Monday, July 21, 2014

A Case of Gowron Face

Ever have a case of Gowron face?

Play button cross-eyed
I just wanted to take a brief break half-way through the final arc to mention two fun casting things:

  1. I've always loved watching the guest star credits roll over the beginning of the episode.  I loved it in Law & Order and I love it now.  When I was watching "Chimera,"in which Odo meets a long lost Changeling, I noticed that one of the guest stars had the last name Hertzler, which I recognized as the last name of the actor who plays the Klingon character Martok (J.G. Hertzler).  I surmised that Hertzler was playing the Changeling, whose make-up is completely different from a Klingon's, so you really couldn't see any facial resemblance, but you could hear a touch of Martok in the Changeling's voice.  I'd guessed that this Hertzler and J.G. were brothers, but when I read Memory Alpha after the episode, it turned out the same actor plays both characters.  I didn't realize it, but this is something that happens fairly frequently in the Star Trek TV shows, especially with two characters of different species with different face make-up.
  2. I would never have picked this out on my own if I hadn't read it on Memory Alpha, but the same actor (Jeffrey Combs) plays two recurring characters on DS9: Brunt (Ferengi) and Weyoun (Vorta).  I'd gotten to know Jeffrey Combs as the actor who plays Weyoun, and when I one time saw him credited for Brunt I just figured I remembered the name wrong.  Once again the make-up distinguishes them completely, and I still can't detect any similarity in their voices or physical mannerisms.  Combs plays both characters equally well and without a trace of one in the other.  It baffles me further when you see that Brunt towers over the other Ferengi meanwhile Weyoun is usually shorter than the people he shares the screen with.  Combs stands at 5'7", a good height for feeling tall in some situations and short in others (I know it well), but it's still some amazing differentiation.

Sunday, July 20, 2014

Embarking on an arc

I'm about to begin the much talked-about (on Memory Alpha) ten-hour, nine-episode arc that ends Star Trek: Deep Space Nine.  I already know some things about the way the series ends, since I've been reading the Memory Alpha article on each episode after I watch it, but there's still plenty to discover.

Odo, I think I'll miss you most of all.

Monday, July 14, 2014

Questions posed of kittens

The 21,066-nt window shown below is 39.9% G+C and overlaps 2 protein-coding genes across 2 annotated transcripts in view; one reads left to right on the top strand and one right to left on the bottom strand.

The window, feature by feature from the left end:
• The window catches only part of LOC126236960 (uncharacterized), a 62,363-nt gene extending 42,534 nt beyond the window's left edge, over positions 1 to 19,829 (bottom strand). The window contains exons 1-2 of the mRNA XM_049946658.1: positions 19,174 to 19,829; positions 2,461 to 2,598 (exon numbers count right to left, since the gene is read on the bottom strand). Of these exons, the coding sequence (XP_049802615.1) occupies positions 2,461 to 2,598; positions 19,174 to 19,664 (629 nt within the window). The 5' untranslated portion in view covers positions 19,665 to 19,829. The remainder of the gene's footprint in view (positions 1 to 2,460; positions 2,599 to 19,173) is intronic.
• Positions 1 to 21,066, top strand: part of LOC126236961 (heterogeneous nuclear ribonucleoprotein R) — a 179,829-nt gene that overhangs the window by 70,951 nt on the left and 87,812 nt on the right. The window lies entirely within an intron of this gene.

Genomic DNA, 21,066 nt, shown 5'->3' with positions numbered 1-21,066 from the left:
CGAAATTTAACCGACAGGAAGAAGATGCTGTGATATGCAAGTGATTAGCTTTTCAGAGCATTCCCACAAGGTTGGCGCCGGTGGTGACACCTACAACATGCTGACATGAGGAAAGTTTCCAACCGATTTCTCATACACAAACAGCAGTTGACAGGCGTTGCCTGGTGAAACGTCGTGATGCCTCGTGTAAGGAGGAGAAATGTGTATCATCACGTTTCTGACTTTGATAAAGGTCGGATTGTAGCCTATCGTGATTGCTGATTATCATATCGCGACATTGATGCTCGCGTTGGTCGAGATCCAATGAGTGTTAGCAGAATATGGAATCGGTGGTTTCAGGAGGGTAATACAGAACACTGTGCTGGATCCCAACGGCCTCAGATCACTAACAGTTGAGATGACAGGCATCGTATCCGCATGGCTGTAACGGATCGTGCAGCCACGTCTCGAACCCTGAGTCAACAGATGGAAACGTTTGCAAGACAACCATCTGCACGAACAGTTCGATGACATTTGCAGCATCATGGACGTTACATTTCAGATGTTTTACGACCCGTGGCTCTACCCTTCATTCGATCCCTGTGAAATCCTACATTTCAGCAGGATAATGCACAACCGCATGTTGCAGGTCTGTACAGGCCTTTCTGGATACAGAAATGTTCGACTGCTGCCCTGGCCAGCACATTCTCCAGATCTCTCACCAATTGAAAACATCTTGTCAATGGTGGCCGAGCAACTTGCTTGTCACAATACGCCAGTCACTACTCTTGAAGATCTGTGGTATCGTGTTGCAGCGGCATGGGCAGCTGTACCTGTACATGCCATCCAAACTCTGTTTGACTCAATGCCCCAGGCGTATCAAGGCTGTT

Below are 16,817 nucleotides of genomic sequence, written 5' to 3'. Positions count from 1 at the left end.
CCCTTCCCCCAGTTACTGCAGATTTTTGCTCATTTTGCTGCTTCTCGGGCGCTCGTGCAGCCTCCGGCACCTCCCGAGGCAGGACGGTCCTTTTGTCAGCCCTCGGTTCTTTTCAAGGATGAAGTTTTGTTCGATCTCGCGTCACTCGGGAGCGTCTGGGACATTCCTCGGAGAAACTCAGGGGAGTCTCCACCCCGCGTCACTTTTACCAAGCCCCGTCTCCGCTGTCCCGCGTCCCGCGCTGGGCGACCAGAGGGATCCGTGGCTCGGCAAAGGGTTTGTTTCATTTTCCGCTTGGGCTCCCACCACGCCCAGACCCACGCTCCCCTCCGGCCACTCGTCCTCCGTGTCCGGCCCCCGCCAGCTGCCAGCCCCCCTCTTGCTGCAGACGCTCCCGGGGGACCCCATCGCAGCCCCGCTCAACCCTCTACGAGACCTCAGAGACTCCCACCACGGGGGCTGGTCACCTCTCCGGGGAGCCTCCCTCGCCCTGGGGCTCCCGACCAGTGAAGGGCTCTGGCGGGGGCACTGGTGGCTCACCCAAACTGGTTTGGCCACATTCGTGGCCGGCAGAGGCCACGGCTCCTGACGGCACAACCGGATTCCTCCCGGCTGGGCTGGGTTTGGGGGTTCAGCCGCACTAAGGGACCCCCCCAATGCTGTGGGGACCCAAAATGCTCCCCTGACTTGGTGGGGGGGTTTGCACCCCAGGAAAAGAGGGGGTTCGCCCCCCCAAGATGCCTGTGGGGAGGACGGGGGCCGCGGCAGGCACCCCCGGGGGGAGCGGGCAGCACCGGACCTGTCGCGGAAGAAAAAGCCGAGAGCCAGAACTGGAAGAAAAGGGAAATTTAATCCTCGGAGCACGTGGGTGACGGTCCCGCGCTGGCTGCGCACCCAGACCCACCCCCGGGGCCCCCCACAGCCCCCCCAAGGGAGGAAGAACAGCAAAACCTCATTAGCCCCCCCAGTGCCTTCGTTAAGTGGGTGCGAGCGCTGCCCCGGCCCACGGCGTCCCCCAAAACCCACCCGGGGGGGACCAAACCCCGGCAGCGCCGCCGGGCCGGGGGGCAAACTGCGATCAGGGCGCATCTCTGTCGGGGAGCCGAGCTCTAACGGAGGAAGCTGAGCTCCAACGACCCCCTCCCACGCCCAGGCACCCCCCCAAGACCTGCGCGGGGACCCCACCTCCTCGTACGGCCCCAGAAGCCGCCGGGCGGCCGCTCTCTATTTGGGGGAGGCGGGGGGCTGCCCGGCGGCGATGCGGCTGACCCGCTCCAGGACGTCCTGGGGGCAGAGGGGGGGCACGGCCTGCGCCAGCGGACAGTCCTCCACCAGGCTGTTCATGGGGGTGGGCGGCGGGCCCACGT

Are you a kitten?
To what do I owe the pleasure?
Are you hungry?
Where's the other one?
Do I have kittens?
I have TWO kittens?
What's YOUR problem?
Do you mind?
What's that smell?
Kitty cats?

Their answers:


Dough Minnie In

If you showed me the word "DOMINION" on a piece of paper and asked me to pronounce it, I'd give you duh-MIN-yin.  Everyone on DS9 seems to really enunciate that first syllable, making it sound almost like its own word: DOUGH-MIN-yun.  You also get some people paying homage to that second "I," sounding like the title of this post: dough minnie in.

I never gave this conscious thought, but when yesterday I had the opportunity to say the word "Dominion" out loud several times (in reference to the game), I found myself pronouncing it like they do on the show (the first one I mentioned, without Minnie), so I guess it sunk in and stored itself somewhere, like an acid flashback.

Can I use treasure to buy ketracel-white?
Dominion's a great game, by the way.  I hadn't played it in years, and I think every time I played it before, it was with experienced gamers, so this was the first time I had to teach the game.  At first the rules seemed hopelessly complex, but once we got into the groove it was really awesome.  You get to say words like "duchy" and "smithy."

I've been very bad about posting, particularly about DS9.  My last DS9 post was in April at which point I was on season three, and now I'm well into the seventh and final season.  OOPS.  Maybe after I finish the series I'll do a huge post (that no one will read) summing up my feelings on the whole thing.  I will say this: I recently watched the baseball episode.  Odo as umpire was adorable, especially him rehearsing in his office.  The linked page has a lot of fun facts about the episode, too, like how Max Grodénchik is actually a talented ball player despite his performance as the non-athletic, clumsy Rom.